Investors are still digesting the Phase One trade deal agreed to last week and looking ahead to housing data, Nike earnings and a quadruple witching later this week.
Monday starts with overseas strength with trade deal in focus
The week ahead brings key earnings, including Nike, FedEx, and Micron
Phase One deal was something, but full-fledged deal remains unreached
(Monday Market Open) A lot of holiday packages got wrapped up last week, including a Phase One trade deal, a Fed meeting, and the UK election, but the week ahead still has a few bows left to tie.
We’re in the home stretch of 2019, with this week probably the last of the year to feature any major volume before people head off for the holidays. Several major earnings reports, with Nike (NKE) being one of them, highlight the coming days. There’s also key housing data and a “quadruple witching” (see more below). Things aren’t over yet for this old year.
We’ll talk more about that Phase One deal a little lower. To sum it up in a sentence: We got something, but until we have a full-fledged deal, it may be tough to get excited.
Last week was another solid tally for the S&P 500 Index (SPX), now up more than 10% from its early October lows. Nine of the 11 S&P 500 sectors are in the green over the last month, and the SPX is up more than 26% year-to-date. The Nasdaq (COMP) led all the major indices Friday, while small-caps stumbled.
Friday might have seemed like a typical “sell the news day” as stocks retreated from early gains they posted on news of a Phase One trade deal. On the other hand, it’s hard to talk about “selling” when you consider the markets finished just about unchanged and basically at the record highs they’d hit the day before.
Stocks around the world mostly posted gains early Monday amid excitement over the trade deal and the UK election results. Also, some fresh data from China Monday
showed factory production and consumer spending improved in November, The Wall
Street Journal noted. The better-than-expected results for industrial
production and retail sales could help ease investor concerns about the economy there.
The U.S. markets might see some follow-through, at least judging from pre-market strength. One question is whether the “Santa rally” that sometimes happens in late December might have gotten pulled forward a bit this year. The answer remains to be seen.
Earnings Just Keep on Coming
This week’s calendar includes another batch of earnings potentially worth watching, including Nike (NKE), Micron (MU), and FedEx (FDX). The NKE and FDX results could provide more clues about the consumer situation, while MU puts semiconductors in the spotlight. The chip sector had a rough day on Friday as some of those stocks might have gotten powered down by Broadcom (AVGO), which fell despite what appeared to be pretty strong earnings. Pressure on the stock came after the company forecast a sales decline for its mixed-signal chip business in fiscal 2020, Barron’s noted.
However, semiconductors as a sector are up more than 50% year-to-date and recently broke above a resistance level in the charts (see chart of the day below), so it’s hard to get too upset about one weak session. The Phase One deal with China would seem to be a positive development for chips, as well as for other Technology companies that have a big presence across the Pacific, including Apple (AAPL). Shares of AAPL moved up more than 1% Friday and posted all-time highs.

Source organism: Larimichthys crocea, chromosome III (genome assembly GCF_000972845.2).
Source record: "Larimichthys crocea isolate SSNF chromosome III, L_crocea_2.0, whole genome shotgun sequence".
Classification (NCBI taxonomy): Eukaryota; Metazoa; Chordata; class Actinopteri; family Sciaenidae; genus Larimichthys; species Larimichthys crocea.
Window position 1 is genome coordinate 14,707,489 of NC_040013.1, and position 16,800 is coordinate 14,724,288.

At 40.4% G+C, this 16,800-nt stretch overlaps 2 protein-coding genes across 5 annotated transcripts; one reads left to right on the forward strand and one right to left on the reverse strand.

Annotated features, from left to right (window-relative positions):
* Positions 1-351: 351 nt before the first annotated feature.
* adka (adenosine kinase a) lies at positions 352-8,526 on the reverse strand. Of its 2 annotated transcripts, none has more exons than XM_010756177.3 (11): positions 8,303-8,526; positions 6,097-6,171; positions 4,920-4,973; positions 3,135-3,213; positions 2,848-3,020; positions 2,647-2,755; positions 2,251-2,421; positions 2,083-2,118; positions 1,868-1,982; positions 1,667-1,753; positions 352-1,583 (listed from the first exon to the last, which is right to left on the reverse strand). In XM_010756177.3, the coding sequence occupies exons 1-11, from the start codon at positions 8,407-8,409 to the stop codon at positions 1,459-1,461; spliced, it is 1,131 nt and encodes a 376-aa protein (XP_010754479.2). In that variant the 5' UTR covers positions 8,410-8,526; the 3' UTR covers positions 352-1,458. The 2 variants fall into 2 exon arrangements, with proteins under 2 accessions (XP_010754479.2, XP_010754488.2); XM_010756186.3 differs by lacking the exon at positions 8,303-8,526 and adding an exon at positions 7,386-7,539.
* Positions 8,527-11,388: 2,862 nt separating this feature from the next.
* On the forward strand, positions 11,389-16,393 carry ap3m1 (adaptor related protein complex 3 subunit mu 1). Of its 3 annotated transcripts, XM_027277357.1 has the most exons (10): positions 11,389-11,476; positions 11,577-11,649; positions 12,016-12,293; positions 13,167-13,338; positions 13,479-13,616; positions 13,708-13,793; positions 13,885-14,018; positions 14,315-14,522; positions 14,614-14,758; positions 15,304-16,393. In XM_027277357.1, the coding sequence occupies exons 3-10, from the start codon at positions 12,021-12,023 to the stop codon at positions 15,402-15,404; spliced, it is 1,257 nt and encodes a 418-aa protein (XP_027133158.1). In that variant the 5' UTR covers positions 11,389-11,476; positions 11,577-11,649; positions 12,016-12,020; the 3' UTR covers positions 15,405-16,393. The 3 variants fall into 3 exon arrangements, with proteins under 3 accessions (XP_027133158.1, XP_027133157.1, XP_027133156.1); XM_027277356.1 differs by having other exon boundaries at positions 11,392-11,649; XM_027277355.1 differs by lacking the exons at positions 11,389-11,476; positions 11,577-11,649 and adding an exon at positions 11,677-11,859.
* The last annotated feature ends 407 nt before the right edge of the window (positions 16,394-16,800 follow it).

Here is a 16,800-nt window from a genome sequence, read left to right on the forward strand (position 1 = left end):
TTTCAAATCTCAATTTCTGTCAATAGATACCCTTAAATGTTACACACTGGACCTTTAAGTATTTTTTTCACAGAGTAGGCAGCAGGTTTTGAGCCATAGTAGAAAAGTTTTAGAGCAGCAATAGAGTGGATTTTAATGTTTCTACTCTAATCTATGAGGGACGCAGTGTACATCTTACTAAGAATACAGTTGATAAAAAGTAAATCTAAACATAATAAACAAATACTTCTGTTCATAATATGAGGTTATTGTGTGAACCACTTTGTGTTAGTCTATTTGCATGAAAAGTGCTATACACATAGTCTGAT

Another stock that ended the week on a high note was software firm Adobe (ADBE), which sprouted up almost 4% after earnings easily topped expectations. The big earnings beat drove shares toward all-time highs as analysts upgraded the company and raised price targets.
Looking ahead to NKE, the stock’s been on a nice run over the last month to put the icing on a really solid year. The company ran up big gains after its last earnings outing in September when it reported 27% sales growth in China. So one factor that might be worth a look when NKE reports after Thursday’s close is whether it built on or at least maintained that big number. Online sales rose 42% in the prior quarter as NKE continues to ramp up direct-to-consumer, so e-commerce again could be a big talking point this time around.
Bonds had an interesting week but ended not far from where they’ve been hanging out a lot lately at just above 1.8% for the 10-year Treasury yield. The yield fell below 1.8% early in the week and then climbed to above 1.9%—a one-month high—as the Phase One trade deal brought some excitement. Investors piled back into Treasuries at the end of the week in what might be a sign that people wanted to remain on the sidelines and see exactly what this preliminary deal might mean heading into the weekend.
One thing the deal definitely meant was the cancellation of those threatened new tariffs on $156 billion in consumer goods that had been scheduled to go into effect yesterday. That’s going to probably feel like a big relief for many U.S. companies with operations in China, who’d been worried they could suffer margin and sales losses if the tariffs raised prices for U.S. consumers.
The really positive thing is that those last-minute holiday presents people are out buying aren’t suddenly going to have new and higher price tags slapped on them. This probably helps the retail sector, along with any companies that make products like smart phones, toys, and consumer electronics that were supposed to be targeted by the tariffs that never came.